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Crime log: Subject barred after shoplifting at bookstore
By Max Porter, Contributing News Editor • February 26, 2024

Understanding GW’s four moniker finalists and their ties to University, namesake

Chuckie Copeland | Photographer
While Revolutionaries and Sentinels connect to the Continental Army and the University’s namesake, Blue Fog and Ambassadors have ties to the Foggy Bottom Campus and GW’s international affairs legacy.

From military might to marine mist, the branding of the University’s future remains split between a quartet of GW-inspired monikers.

Officials selected Ambassadors, Blue Fog, Revolutionaries and Sentinels as the four finalists for GW’s next moniker last month as they narrow down a University-wide brainstorm to replace the now-retired and controversial Colonials moniker. While Revolutionaries and Sentinels harken back to the Continental Army and the University’s namesake, George Washington, Blue Fog and Ambassadors would forge ties to the Foggy Bottom Campus and GW’s international affairs prestige.

While University spokesperson Julia Metjian declined to comment on the history behind each of the moniker finalists, The Hatchet explored the history and GW-inspired identities of each of the final picks through interviews with two American history professors.

Denver Brunsman, a professor of history, said Ambassadors fits the University because of GW’s proximity to foreign embassies, as well as the role of the Elliott School of International Affairs as a “training ground” for future ambassadors. The Mexican, Icelandic, Saudi Arabian and Spanish embassies are all within blocks of the Foggy Bottom Campus.

At least 86 GW alumni have served as ambassadors of countries including China, the Dominican Republic and Norway, according to a Hatchet analysis of notable GW alumni.

He said Ambassadors does not relate back to the University’s namesake, George Washington, because he never served as an ambassador.

“I don’t think that it has much connection to George Washington,” Brunsman said. “He was never officially a diplomat, he was never an ambassador, he actually never traveled overseas.”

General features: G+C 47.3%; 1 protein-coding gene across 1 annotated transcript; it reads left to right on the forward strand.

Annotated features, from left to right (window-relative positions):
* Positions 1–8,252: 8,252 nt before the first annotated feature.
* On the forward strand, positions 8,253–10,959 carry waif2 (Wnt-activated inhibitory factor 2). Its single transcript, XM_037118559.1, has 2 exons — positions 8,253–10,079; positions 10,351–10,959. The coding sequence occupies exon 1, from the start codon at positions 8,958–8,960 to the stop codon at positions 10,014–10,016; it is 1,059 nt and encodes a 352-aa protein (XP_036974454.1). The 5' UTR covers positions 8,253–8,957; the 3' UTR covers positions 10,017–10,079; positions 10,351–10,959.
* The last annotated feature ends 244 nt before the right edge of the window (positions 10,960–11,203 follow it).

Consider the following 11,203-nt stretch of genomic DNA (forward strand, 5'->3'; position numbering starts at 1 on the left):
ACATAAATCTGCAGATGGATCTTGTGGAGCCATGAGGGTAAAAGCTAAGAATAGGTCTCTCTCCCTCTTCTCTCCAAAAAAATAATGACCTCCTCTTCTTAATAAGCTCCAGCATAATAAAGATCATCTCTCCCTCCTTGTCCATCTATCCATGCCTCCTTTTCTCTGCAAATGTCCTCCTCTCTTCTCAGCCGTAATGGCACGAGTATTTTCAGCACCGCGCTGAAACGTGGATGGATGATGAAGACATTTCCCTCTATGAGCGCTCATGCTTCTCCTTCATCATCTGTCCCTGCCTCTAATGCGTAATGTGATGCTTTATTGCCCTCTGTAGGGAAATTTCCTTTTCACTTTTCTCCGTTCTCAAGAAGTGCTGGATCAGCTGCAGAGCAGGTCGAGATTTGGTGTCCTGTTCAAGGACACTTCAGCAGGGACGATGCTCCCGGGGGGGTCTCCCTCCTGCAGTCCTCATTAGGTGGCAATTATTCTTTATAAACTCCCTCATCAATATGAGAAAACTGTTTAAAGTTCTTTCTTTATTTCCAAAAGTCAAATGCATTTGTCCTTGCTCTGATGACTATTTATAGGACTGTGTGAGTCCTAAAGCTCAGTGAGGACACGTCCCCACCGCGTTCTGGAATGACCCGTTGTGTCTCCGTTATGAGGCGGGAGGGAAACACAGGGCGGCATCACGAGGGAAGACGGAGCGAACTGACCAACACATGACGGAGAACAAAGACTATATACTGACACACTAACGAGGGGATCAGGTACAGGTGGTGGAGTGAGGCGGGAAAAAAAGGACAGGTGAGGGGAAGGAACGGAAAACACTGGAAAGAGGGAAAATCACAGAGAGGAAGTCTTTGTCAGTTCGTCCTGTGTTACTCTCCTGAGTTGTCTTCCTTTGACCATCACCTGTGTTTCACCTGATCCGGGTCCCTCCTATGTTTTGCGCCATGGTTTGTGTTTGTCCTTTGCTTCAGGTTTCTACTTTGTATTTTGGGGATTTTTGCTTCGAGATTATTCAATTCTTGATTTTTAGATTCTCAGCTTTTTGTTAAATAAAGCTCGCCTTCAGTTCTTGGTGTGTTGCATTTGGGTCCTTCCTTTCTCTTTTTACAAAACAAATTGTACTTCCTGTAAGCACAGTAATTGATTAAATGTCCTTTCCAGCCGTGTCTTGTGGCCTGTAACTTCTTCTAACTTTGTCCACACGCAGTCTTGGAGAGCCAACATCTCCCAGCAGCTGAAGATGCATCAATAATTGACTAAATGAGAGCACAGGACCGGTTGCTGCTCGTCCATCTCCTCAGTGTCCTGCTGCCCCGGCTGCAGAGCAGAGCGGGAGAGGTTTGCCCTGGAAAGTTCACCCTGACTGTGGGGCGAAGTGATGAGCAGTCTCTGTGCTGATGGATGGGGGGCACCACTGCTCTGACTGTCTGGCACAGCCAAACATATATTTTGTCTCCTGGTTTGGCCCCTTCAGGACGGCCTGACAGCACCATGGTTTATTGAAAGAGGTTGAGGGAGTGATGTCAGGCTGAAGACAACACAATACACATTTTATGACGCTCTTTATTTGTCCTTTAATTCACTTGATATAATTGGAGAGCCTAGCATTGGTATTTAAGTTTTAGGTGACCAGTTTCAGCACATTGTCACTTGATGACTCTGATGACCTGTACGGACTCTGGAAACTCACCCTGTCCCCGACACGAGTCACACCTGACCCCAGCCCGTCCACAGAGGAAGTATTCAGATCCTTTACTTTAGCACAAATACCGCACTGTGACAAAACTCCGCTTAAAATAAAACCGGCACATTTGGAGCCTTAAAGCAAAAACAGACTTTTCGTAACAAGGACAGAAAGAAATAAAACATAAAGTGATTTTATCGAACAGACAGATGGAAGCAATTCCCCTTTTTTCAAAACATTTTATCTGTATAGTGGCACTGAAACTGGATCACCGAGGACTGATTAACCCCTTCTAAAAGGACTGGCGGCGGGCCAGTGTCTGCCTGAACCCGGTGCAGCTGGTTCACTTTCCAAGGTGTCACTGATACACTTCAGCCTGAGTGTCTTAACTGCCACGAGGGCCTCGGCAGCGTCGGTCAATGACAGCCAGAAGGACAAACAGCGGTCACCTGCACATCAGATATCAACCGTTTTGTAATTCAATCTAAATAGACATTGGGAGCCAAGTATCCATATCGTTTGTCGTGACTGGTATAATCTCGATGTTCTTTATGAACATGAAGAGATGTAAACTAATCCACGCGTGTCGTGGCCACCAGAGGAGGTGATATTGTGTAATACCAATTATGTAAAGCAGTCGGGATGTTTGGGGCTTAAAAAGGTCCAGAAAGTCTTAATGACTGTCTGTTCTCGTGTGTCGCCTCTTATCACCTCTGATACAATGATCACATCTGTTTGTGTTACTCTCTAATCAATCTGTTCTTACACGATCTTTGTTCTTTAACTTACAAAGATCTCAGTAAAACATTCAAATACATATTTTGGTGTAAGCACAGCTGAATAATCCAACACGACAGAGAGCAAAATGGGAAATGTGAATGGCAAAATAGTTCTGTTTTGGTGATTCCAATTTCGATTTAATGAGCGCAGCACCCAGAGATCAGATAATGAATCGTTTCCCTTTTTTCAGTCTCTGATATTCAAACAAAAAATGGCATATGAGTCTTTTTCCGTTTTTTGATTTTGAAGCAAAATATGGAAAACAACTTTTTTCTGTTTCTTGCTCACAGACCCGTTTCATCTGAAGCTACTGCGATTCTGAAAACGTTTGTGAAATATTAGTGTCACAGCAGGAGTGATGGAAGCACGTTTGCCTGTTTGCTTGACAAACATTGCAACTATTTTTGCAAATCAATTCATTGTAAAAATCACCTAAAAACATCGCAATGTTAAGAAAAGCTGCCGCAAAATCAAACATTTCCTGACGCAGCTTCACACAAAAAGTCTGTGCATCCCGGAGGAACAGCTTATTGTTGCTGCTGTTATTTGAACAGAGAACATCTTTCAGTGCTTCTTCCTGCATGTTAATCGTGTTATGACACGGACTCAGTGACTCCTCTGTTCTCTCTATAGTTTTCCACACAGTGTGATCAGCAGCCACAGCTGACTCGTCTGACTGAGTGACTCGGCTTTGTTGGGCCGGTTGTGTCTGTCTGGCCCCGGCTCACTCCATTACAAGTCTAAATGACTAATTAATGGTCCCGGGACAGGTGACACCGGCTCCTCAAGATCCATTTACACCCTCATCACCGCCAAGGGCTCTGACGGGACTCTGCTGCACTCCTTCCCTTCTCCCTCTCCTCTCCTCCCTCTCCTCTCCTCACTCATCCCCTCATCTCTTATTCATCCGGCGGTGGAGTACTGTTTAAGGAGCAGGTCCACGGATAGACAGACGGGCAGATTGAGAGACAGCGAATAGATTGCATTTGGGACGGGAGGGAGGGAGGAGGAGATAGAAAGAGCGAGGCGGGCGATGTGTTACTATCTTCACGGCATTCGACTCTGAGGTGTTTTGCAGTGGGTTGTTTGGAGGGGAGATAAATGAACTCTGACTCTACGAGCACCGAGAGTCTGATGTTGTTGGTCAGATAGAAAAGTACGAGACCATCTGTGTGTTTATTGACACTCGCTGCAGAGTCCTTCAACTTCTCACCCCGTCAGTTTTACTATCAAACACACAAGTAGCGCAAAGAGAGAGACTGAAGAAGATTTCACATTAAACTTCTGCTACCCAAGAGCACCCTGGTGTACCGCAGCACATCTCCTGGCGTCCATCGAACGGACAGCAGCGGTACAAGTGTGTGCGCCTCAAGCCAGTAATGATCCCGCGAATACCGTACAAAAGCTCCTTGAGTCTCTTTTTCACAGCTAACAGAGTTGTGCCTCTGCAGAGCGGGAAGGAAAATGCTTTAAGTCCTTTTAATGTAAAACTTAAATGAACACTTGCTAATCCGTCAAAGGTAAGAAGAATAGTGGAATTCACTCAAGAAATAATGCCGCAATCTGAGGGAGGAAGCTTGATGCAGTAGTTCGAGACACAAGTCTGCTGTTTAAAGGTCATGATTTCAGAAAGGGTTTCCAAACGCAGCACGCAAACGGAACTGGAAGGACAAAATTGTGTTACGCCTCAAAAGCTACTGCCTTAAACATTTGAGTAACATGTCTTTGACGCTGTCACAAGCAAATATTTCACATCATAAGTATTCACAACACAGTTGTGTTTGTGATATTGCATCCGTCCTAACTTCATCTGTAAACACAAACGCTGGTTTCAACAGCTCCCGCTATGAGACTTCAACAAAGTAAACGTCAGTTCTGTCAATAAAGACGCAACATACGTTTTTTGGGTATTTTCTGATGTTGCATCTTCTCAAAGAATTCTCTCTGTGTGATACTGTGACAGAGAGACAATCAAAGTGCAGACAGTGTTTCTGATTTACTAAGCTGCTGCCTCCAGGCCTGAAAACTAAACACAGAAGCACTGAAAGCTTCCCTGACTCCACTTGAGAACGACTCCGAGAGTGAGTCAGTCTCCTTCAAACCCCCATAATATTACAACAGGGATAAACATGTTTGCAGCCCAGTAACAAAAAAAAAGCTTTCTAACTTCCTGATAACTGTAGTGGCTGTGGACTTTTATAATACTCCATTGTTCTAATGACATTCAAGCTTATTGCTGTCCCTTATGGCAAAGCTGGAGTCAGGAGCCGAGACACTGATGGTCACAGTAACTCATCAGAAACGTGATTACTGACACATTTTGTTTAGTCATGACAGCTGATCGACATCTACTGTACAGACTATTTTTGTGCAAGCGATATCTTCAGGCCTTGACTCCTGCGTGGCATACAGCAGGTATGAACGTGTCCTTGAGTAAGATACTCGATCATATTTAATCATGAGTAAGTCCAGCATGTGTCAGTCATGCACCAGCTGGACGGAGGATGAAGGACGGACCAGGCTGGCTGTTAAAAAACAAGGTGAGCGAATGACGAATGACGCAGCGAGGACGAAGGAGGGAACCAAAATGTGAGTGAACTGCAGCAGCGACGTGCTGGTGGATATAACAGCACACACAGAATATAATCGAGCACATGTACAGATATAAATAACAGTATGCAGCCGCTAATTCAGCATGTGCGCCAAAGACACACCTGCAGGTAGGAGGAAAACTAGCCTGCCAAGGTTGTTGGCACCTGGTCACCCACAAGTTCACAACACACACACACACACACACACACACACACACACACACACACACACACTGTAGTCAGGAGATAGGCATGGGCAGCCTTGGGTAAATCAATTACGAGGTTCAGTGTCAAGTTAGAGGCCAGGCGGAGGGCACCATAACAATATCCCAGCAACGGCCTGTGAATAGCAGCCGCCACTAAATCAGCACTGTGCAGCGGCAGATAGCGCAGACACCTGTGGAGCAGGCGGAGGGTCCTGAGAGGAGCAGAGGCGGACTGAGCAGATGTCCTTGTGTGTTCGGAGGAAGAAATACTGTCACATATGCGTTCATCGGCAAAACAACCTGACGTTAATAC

Blue Fog
Olivia Curran – a senior majoring in English and criminal justice who came up with the idea for the Fog moniker, which officials adapted to Blue Fog when they narrowed the list of potential new monikers to 10 in February – said the Fog’s strength lies in its allusion to Foggy Bottom and its historical connection to the Battle of Long Island in 1776. During the battle, a cloud of fog rolled in to protect the Continental Army, led by George Washington, as they rowed to safety across the East River from Brooklyn to Manhattan to escape the British army.

“As soon as I mentioned the Fog and George Washington, one of my friends piped in, he’s like, ‘Oh, my gosh, you know, there was a battle where the Fog actually saved the Revolutionary Army,’” she said. “So then we jumped on to that and said, ‘Oh, my gosh, the Fog really is friends with George.’ There’s a historical precedent for how it’s been involved with our University namesake.”

Curran said although she doesn’t know why officials added “blue” to the Fog moniker option, she’s excited her idea made it into the finalists for GW’s next moniker. She said Blue Fog is a worthy choice because it’s inclusive, while other monikers, like Sentinels or Revolutionaries, could be harmful due to their militaristic connotations.

“A moniker that includes people and that everyone can get behind that works as a force together is a way to really build school spirit and school pride, which is something that I think GW could benefit from,” Curran said.

David Silverman, a professor of history, said while Blue Fog is an entertaining moniker option, it does not have much historical significance to the University besides its references to the GW’s colors, buff and blue, and its location in Foggy Bottom.

“I think Blue Fog is a lot of fun but will confuse quite a number of people and probably lead to all kinds of special effects, shenanigans, like flooding the basketball court with blue fog,” he said.

Brunsman said Revolutionaries has the closest connection to George Washington out of the final four moniker options because of George Washington’s role in the American Revolutionary War. He said Revolutionaries could serve as a “compromise” for GW community members who disagreed with the University’s decision to retire the Colonials moniker because it still draws a clear connection to George Washington.

“In some ways, choosing that name would honor Washington’s legacy and also the views of a lot of alumni and also current students,” Brunsman said.

Silverman said Revolutionaries is “hands down” the most relevant moniker option because George Washington was the commander in chief of the Continental Army during the American Revolutionary War.

“I think Revolutionaries both speaks to George Washington’s legacy and is something that the University can slogan the hell out of,” Silverman said. “They’ll say, ‘Have a revolutionary experience at George Washington University, revolutionize your career, revolutionize your lives.’”

Brunsman said while Sentinels, soldiers who keep guard, existed during the time of George Washington, who would “recognize” the term Sentinel, he was never a sentinel himself.

He said Sentinels would most be an “attempt” to connect the moniker to the 18th-century military where Washington served.

“So Generals would make more sense, the Continentals would make more sense,” Brunsman said. “But both of those are taken by other schools, as are a lot of other choices.”

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